Curtis K. Shelburne
I’m not sure it would be particularly appropriate for me to begin, “There should be a special place in hell for . . .”
So I won’t. But I’m tempted to. (And there really should.)
A fine older lady and dear friend (who I’d nominate for a special place in heaven when the time comes) has been getting fund-raising letters. So have we all! And many are legitimate.
But it seems to me that a good many, and even some of the legitimate ones, are just too slick. I don’t trust “slick.” At best, it makes me wish legitimate charities would waste less money on fancy, formulaic fund-raising and the companies that produce such. At worst, it makes my skin crawl. I want to put my hand over my wallet and back away slowly.
But the bulk mail plea for shekels that my friend just got is not what I’d call legitimate. I would definitely call it “slick.” It’s probably just barely legal. Just barely. An Internet search reveals that a number of states have filed cases against its senders. Few if any have won. So the scam mailings go on.
The top portion of the fund-raising letter is a real check for $2.50 made out to my friend and drawn on what is probably a real bank (with very low standards) from the account of “The Athlete’s Foot Disease Fund.”
Not really. The scammers’ actual account, one of several set up by their several “charity funds,” uses the name of a genuine and genuinely terrible disease. It even says that this “Fund” is a program of . . . and they use the actual name of their larger scamming organization.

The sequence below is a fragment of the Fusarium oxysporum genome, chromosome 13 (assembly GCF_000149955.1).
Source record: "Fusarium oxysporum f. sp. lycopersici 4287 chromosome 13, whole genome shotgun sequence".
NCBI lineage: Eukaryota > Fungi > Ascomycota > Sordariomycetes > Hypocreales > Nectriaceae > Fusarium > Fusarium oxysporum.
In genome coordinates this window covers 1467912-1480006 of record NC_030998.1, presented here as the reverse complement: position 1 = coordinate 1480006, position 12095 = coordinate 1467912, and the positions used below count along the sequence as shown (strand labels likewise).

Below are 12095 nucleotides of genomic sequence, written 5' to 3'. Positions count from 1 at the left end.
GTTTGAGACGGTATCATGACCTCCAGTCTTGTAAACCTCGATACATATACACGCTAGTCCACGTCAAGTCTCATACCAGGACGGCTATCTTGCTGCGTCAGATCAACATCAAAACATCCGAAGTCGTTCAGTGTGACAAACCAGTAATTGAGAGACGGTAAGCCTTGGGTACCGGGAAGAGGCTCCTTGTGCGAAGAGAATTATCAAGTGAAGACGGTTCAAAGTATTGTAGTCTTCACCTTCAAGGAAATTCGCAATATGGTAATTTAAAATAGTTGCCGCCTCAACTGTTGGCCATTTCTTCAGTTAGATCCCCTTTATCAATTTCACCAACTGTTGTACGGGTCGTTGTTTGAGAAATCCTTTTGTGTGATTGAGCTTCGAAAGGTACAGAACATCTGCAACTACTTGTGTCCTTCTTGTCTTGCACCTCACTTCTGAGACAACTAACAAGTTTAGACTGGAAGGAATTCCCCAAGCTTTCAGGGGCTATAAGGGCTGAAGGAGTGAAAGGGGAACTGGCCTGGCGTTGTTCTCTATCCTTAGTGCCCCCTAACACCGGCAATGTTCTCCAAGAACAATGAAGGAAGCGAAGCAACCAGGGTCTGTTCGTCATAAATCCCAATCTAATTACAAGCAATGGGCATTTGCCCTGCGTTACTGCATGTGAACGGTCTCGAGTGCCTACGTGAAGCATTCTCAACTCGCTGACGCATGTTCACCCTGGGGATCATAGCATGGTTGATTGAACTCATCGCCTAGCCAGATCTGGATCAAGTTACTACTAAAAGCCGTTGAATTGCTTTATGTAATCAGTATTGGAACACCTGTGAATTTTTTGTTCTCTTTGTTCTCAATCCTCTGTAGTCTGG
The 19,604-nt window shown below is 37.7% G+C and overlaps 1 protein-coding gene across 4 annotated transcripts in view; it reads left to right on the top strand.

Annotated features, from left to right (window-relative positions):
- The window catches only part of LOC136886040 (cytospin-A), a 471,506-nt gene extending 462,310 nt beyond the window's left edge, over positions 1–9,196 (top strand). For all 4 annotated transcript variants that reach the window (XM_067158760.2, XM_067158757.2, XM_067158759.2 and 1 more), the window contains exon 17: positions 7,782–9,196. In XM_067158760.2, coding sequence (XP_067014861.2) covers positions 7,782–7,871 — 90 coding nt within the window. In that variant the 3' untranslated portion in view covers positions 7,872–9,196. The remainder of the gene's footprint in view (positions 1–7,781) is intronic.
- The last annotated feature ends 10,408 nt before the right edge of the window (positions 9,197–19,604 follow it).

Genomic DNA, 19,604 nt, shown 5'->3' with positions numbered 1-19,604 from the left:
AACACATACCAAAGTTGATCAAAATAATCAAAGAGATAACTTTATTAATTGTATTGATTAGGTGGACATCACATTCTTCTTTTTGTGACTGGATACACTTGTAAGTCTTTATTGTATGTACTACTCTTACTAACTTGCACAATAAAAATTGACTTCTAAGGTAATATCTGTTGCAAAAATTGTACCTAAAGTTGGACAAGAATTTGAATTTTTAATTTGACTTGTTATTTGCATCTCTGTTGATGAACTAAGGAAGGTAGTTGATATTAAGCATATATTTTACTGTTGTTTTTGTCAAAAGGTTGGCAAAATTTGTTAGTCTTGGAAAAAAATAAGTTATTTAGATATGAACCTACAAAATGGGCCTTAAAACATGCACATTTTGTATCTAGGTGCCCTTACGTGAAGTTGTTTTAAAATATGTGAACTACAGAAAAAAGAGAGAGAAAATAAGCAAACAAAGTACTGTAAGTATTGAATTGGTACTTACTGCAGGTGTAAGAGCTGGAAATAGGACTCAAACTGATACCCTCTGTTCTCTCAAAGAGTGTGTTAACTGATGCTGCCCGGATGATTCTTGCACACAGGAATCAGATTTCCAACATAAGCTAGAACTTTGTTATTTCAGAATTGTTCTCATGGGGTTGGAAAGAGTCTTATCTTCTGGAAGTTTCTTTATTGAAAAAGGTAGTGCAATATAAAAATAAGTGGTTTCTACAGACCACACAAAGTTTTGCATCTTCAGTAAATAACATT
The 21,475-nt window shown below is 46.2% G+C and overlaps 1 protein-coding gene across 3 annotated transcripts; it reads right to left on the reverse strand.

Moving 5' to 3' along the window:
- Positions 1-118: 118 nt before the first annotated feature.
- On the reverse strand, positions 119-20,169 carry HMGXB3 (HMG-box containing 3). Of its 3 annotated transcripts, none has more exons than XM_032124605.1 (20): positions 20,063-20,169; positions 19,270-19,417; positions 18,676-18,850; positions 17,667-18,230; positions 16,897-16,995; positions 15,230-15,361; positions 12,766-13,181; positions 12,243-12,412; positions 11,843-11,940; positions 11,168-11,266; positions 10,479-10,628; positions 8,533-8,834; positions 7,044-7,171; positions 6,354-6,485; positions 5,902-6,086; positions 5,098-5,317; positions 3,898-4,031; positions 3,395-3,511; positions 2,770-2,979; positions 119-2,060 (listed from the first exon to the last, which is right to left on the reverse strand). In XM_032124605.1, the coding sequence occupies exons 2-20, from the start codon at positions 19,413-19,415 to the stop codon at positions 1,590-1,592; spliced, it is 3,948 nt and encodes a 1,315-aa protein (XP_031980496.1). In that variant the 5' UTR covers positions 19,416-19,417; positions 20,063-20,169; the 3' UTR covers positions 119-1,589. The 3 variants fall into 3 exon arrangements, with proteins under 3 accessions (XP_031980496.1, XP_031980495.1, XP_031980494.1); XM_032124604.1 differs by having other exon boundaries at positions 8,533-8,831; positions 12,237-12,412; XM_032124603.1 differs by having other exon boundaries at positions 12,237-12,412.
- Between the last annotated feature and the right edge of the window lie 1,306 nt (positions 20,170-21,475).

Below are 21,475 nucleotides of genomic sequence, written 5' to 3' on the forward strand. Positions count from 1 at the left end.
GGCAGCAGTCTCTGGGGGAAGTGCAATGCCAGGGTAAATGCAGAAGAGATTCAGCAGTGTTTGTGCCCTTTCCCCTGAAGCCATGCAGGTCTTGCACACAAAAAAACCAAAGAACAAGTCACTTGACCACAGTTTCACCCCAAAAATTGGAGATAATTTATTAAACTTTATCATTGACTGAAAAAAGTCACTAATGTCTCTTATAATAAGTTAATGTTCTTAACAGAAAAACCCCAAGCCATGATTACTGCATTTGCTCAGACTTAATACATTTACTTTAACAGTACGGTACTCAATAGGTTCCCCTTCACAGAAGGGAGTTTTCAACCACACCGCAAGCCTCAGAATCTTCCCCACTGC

Read the fine print on the back and they’ll tell you they’ve filed forms to be able to solicit legally as a non-profit organization, and that they’re also scamming (not their word) in the name of three other horrible diseases. They are working tirelessly, no doubt, to “radically alter” our healthcare system to “serve the interests of the American public.” Read more closely and you’ll find that over 75% of what they take in is used for fund-raising and a good chunk of the 25% left is devoted to “public education in conjunction with fund-raising appeals.” Very little (probably none, truly) goes to actually fighting the disease.
And, oh, yes, they’ll be happy to help you include them in your will so they can go on scamming you after your death. They kindly include the words you can use to add a codicil to your will without having to re-draw it (which would involve a lawyer). They’re very helpful.
Most people don’t like to throw away checks. Many good people will return the $2.50 check and add a donation. And the scammers (again, just a little Internet research will give you the head thief’s name and history of thievery) laugh all the way to the bank. Oh, how I wish everyone would just cash these checks! (But is that safe? Dunno.)
I do know there is justice in the next world. If there is any here, the thieves will come down with some combination of the diseases in whose names they are fleecing the good-hearted and naive.
Some things never change. The “root of all kinds of evil” still thrives.